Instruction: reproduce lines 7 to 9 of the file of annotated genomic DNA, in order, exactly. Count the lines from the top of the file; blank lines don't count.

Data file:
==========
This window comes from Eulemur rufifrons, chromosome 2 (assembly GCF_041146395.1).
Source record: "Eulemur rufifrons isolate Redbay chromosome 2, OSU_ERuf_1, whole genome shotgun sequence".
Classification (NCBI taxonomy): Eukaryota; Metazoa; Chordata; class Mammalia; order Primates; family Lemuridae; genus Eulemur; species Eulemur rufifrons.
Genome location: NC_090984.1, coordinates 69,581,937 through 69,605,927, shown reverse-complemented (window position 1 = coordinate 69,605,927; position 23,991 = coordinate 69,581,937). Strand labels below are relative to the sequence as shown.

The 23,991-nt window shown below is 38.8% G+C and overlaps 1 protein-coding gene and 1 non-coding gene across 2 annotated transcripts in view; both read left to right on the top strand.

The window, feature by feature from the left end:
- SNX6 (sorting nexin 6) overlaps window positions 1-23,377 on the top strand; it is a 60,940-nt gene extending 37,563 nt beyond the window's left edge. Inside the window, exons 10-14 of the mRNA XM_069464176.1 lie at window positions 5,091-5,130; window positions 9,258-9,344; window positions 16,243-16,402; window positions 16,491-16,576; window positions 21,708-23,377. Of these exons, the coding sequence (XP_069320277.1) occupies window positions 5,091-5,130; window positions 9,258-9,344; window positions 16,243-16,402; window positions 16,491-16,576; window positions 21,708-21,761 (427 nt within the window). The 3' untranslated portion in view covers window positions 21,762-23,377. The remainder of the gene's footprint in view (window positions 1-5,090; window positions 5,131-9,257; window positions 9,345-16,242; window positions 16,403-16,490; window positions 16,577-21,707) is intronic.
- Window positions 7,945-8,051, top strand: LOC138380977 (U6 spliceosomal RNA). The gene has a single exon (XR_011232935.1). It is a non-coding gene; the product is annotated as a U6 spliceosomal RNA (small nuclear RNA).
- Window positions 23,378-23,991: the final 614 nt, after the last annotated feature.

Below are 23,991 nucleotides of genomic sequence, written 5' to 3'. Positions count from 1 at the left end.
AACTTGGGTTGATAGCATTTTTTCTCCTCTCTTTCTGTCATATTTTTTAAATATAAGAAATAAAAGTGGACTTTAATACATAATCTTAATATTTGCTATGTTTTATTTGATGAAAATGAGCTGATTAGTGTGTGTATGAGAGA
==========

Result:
- SNX6 (sorting nexin 6) overlaps window positions 1-23,377 on the top strand; it is a 60,940-nt gene extending 37,563 nt beyond the window's left edge. Inside the window, exons 10-14 of the mRNA XM_069464176.1 lie at window positions 5,091-5,130; window positions 9,258-9,344; window positions 16,243-16,402; window positions 16,491-16,576; window positions 21,708-23,377. Of these exons, the coding sequence (XP_069320277.1) occupies window positions 5,091-5,130; window positions 9,258-9,344; window positions 16,243-16,402; window positions 16,491-16,576; window positions 21,708-21,761 (427 nt within the window). The 3' untranslated portion in view covers window positions 21,762-23,377. The remainder of the gene's footprint in view (window positions 1-5,090; window positions 5,131-9,257; window positions 9,345-16,242; window positions 16,403-16,490; window positions 16,577-21,707) is intronic.
- Window positions 7,945-8,051, top strand: LOC138380977 (U6 spliceosomal RNA). The gene has a single exon (XR_011232935.1). It is a non-coding gene; the product is annotated as a U6 spliceosomal RNA (small nuclear RNA).
- Window positions 23,378-23,991: the final 614 nt, after the last annotated feature.